Fairfax is an independent city forming an enclave within the Fairfax County, Virginia in the United States. The city is politically independent of the surrounding county and once served as the county seat when the city held town status. Situated in the Northern Virginia region, Fairfax forms part of the Washington Metropolitan Area.
The population was 22,565 as of the 2010 Census. In May 2009, Fairfax was ranked No. 3 in the "Top 25 Places to Live Well" by Forbes Magazine. Forbes commended Fairfax for its strong public school system, high median salary, and a rate of sole proprietors per capita that ranks it in the top 1% nationwide.
The city gets its name from Thomas Fairfax, 6th Lord Fairfax of Cameron, who was awarded five million acres (20,000 km²) in land located in Northern Virginia by King Charles. The area the City of Fairfax now encompasses was settled in the early 18th century by farmers from Virginia's Tidewater region.
The town was established as the Town of Providence by an act of the state legislature in 1805. It was officially renamed the Town of Fairfax in 1874, and became an independent city in 1961 (upon which it acquired its current name, the City of Fairfax).
In 1904, a trolley line was built connecting Fairfax with Washington, D.C.
The former Fairfax County Courthouse is the oldest and most historic building in Fairfax. The first Fairfax courthouse was established in 1742 near present-day Tyson's Corner, and is the namesake for Old Courthouse Road. It intersects with Gallows Road, which today is a major commuter route, but at the time was the road where condemned prisoners were led to the gallows at the old courthouse. In 1752, the courthouse was moved to Alexandria, which offered to build the new courthouse at their own expense. (The reason the courthouse was moved from the Tyson's Corner location was because of "Indian hostilities" as noted on the stone marker at the northwest corner of Gallows Road and Route 123.) The courthouse operated there until 1790, when Virginia ceded the land where the courthouse was located for the creation of Washington, DC. The General Assembly specified that the new courthouse should be located in the center of the county, and was established at the corner of Old Little River Turnpike (now Main Street) and Ox Road (now Chain Bridge Road) on land donated by town founder Richard Ratcliffe. The courthouse changed hands repeatedly during the civil war, and the first officer casualty, John Quincy Marr, occurred on the grounds.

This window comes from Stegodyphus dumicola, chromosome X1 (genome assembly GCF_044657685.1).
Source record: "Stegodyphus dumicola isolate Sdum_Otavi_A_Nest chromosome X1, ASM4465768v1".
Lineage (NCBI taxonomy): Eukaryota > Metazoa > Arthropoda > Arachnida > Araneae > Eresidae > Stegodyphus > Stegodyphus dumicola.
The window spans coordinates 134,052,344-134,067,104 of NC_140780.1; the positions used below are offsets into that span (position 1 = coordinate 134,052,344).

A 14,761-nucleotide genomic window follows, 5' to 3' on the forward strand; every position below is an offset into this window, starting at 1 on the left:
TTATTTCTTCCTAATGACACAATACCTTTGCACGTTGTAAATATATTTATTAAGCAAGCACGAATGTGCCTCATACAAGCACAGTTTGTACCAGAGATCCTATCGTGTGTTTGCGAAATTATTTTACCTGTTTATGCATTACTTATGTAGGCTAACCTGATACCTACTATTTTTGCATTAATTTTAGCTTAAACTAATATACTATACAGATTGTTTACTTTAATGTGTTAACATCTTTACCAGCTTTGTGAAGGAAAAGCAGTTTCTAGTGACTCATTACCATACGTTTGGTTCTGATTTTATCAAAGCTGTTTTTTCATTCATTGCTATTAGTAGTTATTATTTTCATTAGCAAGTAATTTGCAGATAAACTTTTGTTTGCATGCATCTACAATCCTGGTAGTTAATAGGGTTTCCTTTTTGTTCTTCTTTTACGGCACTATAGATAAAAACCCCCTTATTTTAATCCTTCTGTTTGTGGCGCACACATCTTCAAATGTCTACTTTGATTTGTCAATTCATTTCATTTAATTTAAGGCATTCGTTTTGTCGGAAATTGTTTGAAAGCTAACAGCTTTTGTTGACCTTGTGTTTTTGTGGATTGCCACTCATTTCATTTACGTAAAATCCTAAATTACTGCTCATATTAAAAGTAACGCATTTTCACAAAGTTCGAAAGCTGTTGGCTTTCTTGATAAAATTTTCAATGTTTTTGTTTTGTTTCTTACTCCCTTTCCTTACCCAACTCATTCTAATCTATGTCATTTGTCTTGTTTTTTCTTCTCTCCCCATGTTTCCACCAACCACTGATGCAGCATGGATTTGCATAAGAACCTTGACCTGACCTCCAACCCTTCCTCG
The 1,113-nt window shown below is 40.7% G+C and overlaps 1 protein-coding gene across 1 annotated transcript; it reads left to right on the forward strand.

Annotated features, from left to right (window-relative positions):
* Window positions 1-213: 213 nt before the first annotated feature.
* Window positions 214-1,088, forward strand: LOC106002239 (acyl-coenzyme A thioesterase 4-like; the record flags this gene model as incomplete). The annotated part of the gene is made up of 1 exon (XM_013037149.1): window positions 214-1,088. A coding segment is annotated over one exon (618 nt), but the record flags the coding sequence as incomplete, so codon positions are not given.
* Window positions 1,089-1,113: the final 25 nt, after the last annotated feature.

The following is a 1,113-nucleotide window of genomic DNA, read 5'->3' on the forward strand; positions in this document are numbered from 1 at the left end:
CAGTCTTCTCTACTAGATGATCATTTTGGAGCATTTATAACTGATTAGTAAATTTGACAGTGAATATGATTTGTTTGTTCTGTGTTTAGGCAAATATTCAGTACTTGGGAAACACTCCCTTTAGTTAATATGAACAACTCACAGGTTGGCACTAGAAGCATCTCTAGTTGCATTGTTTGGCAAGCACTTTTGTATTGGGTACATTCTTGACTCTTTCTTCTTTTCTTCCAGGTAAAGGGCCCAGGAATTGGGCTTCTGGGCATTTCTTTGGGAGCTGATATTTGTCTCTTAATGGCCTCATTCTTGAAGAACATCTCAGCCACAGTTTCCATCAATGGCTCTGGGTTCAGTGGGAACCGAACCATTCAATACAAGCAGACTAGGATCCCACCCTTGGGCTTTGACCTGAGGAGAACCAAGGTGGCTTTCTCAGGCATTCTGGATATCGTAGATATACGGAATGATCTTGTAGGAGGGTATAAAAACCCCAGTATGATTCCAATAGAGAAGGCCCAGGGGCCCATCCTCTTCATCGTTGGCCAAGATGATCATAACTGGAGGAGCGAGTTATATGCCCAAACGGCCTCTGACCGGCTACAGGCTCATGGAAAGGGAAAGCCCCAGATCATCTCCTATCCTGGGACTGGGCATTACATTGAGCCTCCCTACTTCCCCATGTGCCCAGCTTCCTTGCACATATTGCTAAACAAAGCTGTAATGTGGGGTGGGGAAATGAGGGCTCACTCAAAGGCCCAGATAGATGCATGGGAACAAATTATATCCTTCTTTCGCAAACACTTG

Its design was used as a prototype for many Virginia courthouses built between 1800 and 1850. The first meeting of the Fairfax Court was held April 21, 1800. During the American Civil War the Courthouse was used by the union forces as a military headquarters which resulted in the damage or loss of several records. The original building of the Fairfax County Courthouse was used as the Fairfax County Juvenile and Domestic Relations Court until 2009, when that court moved to the expanded main courthouse. The old building is now used for office space.
One of the oldest buildings in the city is what used to be an elementary school. In 1873, the Fairfax Elementary School remains the oldest two-story building the city has ever seen and was built for the outrageous sum of $2,750. This building reflects a new era of free public education in Virginia and the growth of the Fairfax area. Throughout the years the school building was used for housing special education and adult education classes as well as a police academy training center. On July 4, 1992 however the building was renovated and opened as the Fairfax Museum and Visitor Center.
The Old Town Hall is the social and architectural cornerstone of Fairfax; Joseph Edward Willard had it built in 1900 as a gift to Fairfax. It now houses the Huddleson Library, the Fairfax Art League, and can be rented out for weddings as well as business meetings.
Sites on the National Register of Historic Places